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The Important Contributions of Andreas Vesalius to Science

Sonal Panse Feb 17, 2019
Andreas Vesalius (Andries Van Wesel), a Belgian/Flemish anatomist and physician, is widely considered to be the father of anatomy. His anatomical research and writings were responsible for modernizing the field of medical research.
Andreas Vesalius was born in a Catholic Family, in Brussels, on December 31, 1514. His father, a Pharmacist to Emperor Maximilian and later a Valet de Chambre to his successor Charles V, was the illegitimate son of the Royal Physician, Everard Van Wesel.
His great-grandfather too had been in royal service, receiving a personal herald of three weasels from Frederick III. With this background, Vesalius grew up to be interested in science.
Completing his earlier education at the Brothers of the Common Life School in Brussels, Vesalius went on to attend the University of Louvain, between 1528 and 1533. He first studied Arts, but later, on his father's appointment as Valet de Chambre in 1532, he decided to pursue a career in medicine, at the University of Paris.
From 1533 to 1536, he studied Galen's theories (Galen was a famous Roman surgeon whose medical treatises were in popular use at the universities of that period), under Sylvius and Jean Ferne. He subsequently garnered an avid interest in anatomy and dissection.
The outbreak of war between France and the Holy Roman Empire in 1536, interrupted his studies in Paris, and he returned to Louvain to continue his study under Guinter of Andernach. The following year, he received his Bachelor's in medicine, and after having differences with Guinter, joined the University of Padua.
He took his Doctorate in Medicine from here a few months later, and then, at the age of 23, joined the staff as a Professor of anatomy. Unlike his colleagues, Vesalius's lectures were distinguished for active student participation, as well as the dissection demonstrations, that he himself personally performed.
This was quite unheard of in those times, as was his habit of making detailed notes and drawings. There was further controversy as his research brought him at odds with the established ideas of the day.
In 1543, he left his academic post and became a Physician, first to the Holy Roman Emperor Charles V, and after his abdication in 1559, to his son Philip II. He had an eventful time in the royal service, going along as a military surgeon during the Hapsburg campaigns, and also serving various Court officials.
Vesalius had successfully translated Rhazes's tenth-century Arabic anatomy treatise in Paris, but it was his later work in Padua, that was to prove far more important.
He created six large illustrated anatomical tables, with an intention to provide guidance to his students, but after one of these was circulated without his permission, he had the others published in 1538.
This collection of labeled drawings was entitled 'Tabulae Anatomicae Sex', and in it, his growing disenchantment with the work of Galen can be perceived - there are two drawings of a liver, one five-lobed as per Galen's treatise, and the other two-lobed as per his own research.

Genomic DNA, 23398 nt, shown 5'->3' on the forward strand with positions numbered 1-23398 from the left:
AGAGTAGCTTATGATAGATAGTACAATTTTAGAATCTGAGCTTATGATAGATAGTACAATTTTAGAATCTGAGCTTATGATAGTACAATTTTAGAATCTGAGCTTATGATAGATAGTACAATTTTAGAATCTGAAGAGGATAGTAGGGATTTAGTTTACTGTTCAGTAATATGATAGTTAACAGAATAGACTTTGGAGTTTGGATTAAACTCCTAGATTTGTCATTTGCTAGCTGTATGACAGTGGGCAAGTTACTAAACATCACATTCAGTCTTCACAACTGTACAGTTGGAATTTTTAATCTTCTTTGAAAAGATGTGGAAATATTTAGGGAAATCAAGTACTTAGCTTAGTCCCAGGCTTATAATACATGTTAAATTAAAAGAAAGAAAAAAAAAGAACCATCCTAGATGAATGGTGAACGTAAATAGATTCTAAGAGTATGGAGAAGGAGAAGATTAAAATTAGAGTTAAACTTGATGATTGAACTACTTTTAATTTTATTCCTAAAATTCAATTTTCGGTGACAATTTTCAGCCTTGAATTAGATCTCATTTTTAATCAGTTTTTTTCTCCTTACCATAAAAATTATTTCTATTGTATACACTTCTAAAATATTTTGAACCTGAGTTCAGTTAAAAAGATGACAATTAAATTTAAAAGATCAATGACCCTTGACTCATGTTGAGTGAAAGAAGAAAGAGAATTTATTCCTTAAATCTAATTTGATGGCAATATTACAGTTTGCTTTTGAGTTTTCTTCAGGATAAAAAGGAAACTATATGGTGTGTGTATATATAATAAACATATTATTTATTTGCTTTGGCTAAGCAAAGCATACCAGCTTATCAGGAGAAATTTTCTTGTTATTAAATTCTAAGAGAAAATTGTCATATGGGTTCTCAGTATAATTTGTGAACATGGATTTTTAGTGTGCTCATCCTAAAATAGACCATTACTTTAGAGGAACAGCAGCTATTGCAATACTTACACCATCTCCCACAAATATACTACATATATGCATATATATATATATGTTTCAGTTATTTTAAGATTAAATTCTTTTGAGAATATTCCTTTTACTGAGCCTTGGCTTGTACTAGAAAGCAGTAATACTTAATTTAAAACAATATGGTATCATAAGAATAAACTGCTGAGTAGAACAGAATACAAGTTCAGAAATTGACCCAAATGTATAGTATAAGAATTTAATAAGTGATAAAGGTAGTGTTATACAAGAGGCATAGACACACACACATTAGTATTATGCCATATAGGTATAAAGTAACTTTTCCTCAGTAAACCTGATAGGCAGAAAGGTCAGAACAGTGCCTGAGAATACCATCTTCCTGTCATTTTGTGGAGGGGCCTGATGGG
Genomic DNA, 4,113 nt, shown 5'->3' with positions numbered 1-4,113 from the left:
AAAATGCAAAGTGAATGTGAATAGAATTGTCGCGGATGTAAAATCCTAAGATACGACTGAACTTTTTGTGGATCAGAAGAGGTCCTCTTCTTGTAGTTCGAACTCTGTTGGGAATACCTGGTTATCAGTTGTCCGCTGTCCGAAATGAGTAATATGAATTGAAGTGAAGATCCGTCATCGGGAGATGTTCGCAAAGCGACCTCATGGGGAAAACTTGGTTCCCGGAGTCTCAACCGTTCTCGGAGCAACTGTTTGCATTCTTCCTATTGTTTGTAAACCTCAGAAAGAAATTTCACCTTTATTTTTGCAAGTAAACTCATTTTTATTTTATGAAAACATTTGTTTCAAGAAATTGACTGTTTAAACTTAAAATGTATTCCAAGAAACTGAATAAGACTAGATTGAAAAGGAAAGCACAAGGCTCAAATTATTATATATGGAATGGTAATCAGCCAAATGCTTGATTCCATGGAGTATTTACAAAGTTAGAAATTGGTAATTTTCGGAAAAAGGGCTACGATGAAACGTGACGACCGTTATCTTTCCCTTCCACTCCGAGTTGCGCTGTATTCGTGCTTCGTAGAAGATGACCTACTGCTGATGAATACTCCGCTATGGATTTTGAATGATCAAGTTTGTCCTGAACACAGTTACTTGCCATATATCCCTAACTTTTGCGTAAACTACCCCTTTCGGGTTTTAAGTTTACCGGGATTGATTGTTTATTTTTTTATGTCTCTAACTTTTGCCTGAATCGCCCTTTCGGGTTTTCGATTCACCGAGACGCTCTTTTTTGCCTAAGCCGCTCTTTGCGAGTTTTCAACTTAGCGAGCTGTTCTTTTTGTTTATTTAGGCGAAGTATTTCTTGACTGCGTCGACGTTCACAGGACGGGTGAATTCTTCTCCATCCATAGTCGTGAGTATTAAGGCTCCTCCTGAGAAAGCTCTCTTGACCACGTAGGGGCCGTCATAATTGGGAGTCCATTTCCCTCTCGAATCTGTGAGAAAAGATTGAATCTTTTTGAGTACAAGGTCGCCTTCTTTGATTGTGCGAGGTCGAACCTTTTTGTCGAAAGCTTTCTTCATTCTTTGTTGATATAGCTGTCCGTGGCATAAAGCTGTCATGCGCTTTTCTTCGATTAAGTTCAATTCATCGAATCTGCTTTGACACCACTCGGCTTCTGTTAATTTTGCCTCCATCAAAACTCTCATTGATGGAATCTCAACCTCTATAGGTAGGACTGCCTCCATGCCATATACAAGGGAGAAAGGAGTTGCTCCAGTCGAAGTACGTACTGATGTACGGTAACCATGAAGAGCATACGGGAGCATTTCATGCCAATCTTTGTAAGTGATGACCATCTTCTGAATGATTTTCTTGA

The anatomical handbook 'Institutiones Anatomicae' was brought out a year later, and after that, in 1541, he proved once and for all that Galen's research had been based upon animal anatomy, rather than human; since dissection had been banned in ancient Rome, Galen had circumvented that problem by dissecting Barbary Apes that were similar to humans.
In 1543, Vesalius published the famous seven-volumed illustrated work, dealing with the structure of the human body, 'De Humani Corporis Fabrica'. He dedicated it to Charles V and this was illustrated by Titian's pupil Jan Stephen van Calcar.
The excellent engravings in this work, based on his own drawings, and the detailed descriptions of the skeletal, muscular, and nervous systems, were unparalleled in any other anatomical treatise of the period, and proved conclusively the errors in the previous popular theories.
Such errors could only be avoided, he maintained, by practically dissecting and studying the human body, and he wanted to make anatomy study an essential part of all Medical Curriculum. These views were emphasized in another work he published later that year, the 'Epitome'.
He then wrote on Venesection (surgical blood-letting), where, in accordance with Hippocrates and Galen for once, he advocated profuse bleeding of an infected area, and opposed the contemporary doctors who preferred meager bleeding on the opposite side.
As usual, his views were supported by detailed drawings, of the vein network. In 1546 and 1547, he wrote on radical new treatments for Syphilis and Empyema.
Vesalius now had a great reputation as a researcher and a physician, and was widely consulted by both, royalty and commoners. However, it was the intolerant period of the Inquisition, and esteemed as he was, the controversies he had raised by his research and his continuing dissection of human bodies, came under the disapproval of the Church Authorities.
He was accused of body-snatching and given the option of facing either death or a penitential pilgrimage. He made his choice and set off for the Holy Land. During the return journey, on 15 October 1564, he perished in a shipwreck near Zacynthus (Zakinthos) Island. He was 50 years old.
The Inquisition eventually was dismantled, but Vesalius's theories had made a strong impact in the medical field and they eventually paved the way for modern research.